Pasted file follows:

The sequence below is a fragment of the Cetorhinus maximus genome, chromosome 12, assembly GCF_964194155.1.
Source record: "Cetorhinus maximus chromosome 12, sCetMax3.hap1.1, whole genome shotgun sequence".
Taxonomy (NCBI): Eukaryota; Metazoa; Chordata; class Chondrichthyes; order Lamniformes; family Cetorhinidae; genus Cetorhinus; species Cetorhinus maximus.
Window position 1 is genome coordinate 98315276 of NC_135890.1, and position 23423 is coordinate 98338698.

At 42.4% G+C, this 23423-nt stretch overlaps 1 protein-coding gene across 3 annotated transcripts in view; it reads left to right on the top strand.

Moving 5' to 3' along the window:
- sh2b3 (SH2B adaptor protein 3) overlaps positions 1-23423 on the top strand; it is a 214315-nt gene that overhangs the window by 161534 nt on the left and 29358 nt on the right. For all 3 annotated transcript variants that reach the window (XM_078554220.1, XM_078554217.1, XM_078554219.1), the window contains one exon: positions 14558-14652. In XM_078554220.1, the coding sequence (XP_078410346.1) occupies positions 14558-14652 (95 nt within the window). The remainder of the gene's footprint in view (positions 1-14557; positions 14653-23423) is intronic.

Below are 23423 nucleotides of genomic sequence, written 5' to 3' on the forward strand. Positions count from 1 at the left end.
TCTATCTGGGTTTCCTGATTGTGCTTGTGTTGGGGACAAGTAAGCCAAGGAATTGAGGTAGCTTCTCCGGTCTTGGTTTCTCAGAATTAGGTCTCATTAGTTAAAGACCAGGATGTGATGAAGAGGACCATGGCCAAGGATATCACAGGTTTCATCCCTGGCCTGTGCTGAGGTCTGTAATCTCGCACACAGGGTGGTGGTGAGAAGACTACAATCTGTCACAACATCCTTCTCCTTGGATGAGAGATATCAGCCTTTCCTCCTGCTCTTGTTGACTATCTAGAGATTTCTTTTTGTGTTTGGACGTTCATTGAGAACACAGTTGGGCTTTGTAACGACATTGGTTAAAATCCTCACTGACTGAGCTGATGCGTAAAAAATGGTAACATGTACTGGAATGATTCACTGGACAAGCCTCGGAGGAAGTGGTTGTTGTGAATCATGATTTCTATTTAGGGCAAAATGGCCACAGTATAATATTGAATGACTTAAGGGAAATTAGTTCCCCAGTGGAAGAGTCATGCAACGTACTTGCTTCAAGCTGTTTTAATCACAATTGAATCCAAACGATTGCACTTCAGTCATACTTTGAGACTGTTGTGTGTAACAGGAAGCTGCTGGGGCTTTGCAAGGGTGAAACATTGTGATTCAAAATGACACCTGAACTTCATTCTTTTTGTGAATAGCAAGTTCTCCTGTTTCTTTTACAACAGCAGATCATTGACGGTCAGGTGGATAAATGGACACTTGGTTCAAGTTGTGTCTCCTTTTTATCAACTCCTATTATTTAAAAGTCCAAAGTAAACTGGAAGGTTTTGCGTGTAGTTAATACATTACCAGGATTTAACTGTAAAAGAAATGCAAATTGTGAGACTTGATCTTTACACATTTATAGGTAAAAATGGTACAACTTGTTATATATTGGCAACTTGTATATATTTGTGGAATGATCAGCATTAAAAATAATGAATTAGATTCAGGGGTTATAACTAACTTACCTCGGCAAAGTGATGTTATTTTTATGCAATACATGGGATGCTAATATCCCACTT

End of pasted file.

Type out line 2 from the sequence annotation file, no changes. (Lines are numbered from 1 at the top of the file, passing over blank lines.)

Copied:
Source record: "Cetorhinus maximus chromosome 12, sCetMax3.hap1.1, whole genome shotgun sequence".